A SIM swap attack happens when a criminal uses social engineering to gain control of a victim’s mobile phone number so that SMS and calls made to the victim are received by the criminal. This then enables the criminal to impersonate the victim and perpetuate further fraud and attacks.
What is a SIM?
Mobile phone numbers are linked to SIM cards, not the mobile phone itself. This is how you can move your phone number onto your new iPhone easily simply by taking the SIM card out of the old phone and slotting it into the new phone. The SIM (Subscriber Identity Module) is a small integrated circuit card that stores several identification numbers and keys which the phone uses to identify itself to the mobile phone network. Some mobile devices incorporate an eSIM – that is a SIM card that is built into the device that can be remotely reprogrammed in order download the SIM details to activate the phone and associate it with a mobile phone number.
When a customer wants to move their phone number to a new device, they can simply remove the SIM card from the original phone and insert it into the new device. However, if the SIM card has been damaged or lost, or if the new device uses a SIM with a different physical size, then the customer will need to speak to their mobile phone company in order to perform a SIM–swap. The SIM-swap operation will migrate the customer’s account and mobile phone number from one SIM card onto another.
How SIM-swap attacks work
Many organisations have adopted two-factor authentication (2FA) as a means to increase the security of their identification when granting system access. The two factors in use being ‘something you know’ – the password, and ‘something you have’.
By far the most popular mechanism is the use of an SMS message as the second factor. When using this approach, the user will need to enter a one time code delivered over SMS after providing their username and password – the SMS code is the second factor and in common parlance represents ‘something you have’ namely the phone that received the SMS message. However, possession of the SMS code is not proof of possession of a mobile phone – possession of the SMS is in fact proof that you have control of the mobile phone number which in turn is linked to a SIM card.
So, in a SIM-swap attack, the objective of the threat actor is to obtain control over a SIM in order to receive the SMS codes sent to the victim and in doing so the criminal will be able to thwart the protection provided by the 2FA system.
As described previously, swapping a SIM card is a legitimate customer service operation and so the threat actors engage in social engineering in order to impersonate the victim to the mobile phone company’s customer service staff in order to achieve the SIM-swap. A SIM-swap attack starts with research and phishing attacks against the victim in order to gather personal information that can be used to successfully impersonate the victim either to customer service staff or provide the information required by self-service apps or portals in order to request the SIM-swap.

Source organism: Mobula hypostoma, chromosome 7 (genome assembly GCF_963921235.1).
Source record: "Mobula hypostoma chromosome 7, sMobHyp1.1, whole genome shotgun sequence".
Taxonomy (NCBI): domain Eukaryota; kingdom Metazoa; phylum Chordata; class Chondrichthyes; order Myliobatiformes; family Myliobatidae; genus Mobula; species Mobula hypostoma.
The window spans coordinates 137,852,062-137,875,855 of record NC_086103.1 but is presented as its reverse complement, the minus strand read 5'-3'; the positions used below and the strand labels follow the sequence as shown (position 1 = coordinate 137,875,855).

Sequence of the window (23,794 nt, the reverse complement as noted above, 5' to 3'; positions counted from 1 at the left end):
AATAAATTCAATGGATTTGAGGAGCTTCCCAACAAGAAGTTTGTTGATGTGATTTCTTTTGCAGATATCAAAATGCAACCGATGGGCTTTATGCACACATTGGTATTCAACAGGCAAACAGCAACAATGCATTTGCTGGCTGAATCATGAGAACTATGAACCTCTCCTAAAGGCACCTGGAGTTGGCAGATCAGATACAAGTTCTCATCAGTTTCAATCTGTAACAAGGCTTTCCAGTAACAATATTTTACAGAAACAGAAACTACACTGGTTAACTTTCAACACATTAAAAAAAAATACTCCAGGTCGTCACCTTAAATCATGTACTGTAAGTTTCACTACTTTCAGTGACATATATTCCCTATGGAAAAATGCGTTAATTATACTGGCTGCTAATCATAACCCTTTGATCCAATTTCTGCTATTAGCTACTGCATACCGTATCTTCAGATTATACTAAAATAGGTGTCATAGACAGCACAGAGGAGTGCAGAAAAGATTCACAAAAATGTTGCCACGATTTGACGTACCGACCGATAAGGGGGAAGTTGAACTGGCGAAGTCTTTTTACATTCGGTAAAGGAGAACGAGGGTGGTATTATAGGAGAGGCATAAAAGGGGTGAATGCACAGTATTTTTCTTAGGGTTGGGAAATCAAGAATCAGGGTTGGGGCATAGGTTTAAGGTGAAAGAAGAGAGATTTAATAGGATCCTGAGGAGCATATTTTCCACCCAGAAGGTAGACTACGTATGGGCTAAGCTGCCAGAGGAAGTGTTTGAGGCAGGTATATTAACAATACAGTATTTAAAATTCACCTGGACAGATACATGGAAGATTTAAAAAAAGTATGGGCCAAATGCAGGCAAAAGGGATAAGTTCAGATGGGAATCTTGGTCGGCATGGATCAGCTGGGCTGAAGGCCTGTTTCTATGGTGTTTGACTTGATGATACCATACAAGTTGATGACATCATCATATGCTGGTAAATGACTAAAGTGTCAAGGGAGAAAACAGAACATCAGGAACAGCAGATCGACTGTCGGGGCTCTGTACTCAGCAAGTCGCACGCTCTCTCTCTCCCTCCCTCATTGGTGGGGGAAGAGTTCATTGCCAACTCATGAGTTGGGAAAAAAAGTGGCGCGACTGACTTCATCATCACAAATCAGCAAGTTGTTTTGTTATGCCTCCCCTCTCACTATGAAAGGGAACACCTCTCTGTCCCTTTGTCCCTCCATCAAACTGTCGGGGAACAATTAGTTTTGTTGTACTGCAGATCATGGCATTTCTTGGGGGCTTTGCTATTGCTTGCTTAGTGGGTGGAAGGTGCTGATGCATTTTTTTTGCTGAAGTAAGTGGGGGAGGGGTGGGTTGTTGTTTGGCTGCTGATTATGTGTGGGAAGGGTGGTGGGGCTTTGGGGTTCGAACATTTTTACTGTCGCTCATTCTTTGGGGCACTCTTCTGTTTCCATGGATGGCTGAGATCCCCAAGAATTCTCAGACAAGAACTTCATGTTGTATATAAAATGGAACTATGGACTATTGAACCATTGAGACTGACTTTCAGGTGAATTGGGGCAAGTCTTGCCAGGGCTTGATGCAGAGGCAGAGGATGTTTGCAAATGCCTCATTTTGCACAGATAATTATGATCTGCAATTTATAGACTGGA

The implications of SIM-swap attacks
Once a SIM has been successfully swapped the threat actors may be able to gain access to email, bank accounts and social media of the victim and so perpetuate further fraud. Gaining control of the SIM may also facilitate changing passwords or using the ‘forgot password’ feature of online accounts which may rely solely on the provision of a 2FA code over SMS as the only proof of identity needed to allow a new password to be set on the account.
How to defend against SIM-Swap attacks
When choosing a 2FA solution to protect their business, Security Managers should consider not using SMS based solutions and instead adopt a smart phone app such as Google or Microsoft Authenticator which generates one-time passcodes on the smart phone and so are not vulnerable to SMS redirection following a SIM-swap. The NCSC provides useful guidance on when and how to use SMS or alternatives within business processes.
Individuals can protect themselves from SIM-swap attacks by:
- Do not give personal information to anyone who contacts you saying they are from your mobile phone company. If in doubt, hang-up the call, look-up the contact details of your mobile phone company and call-back asking them to confirm why they were calling.
- Never provide one-time passwords over the phone – they are designed to be entered into web pages or apps
- Use an app based authenticator rather than SMS if you have a choice of 2FA
- Avoid openly sharing information on social media that a stranger could use to impersonate you.
- Do not click links received in SMS messages as it is easy to falsify the sender of an SMS
How to spot a SIM-swap attack
Watch out for these indicators which may mean you are being personally targeted for a SIM-swap attack:
Before an attack
The threat actor needs to impersonate you, so they may call you asking you to share codes or SMS messages that you have received from your mobile phone company. They will repeat these codes back to your mobile phone company in order to impersonate you to their customer service staff.
During an attack
Your mobile phone loses its network data connection, and you stop receiving phone calls or SMS messages. This is because your mobile phone number has now been moved to a different SIM card.
After an attack
You lose access to email, bank, or social media accounts because the attacker has changed your passwords. You spot unusual transactions on your bank statements or unusual activity on social media as the criminals continue to impersonate you.
If you spot any of these indicators, contact your mobile phone company immediately to verify if a SIM-swap has happened and get it reversed. Also contact your bank to reset access to your online account.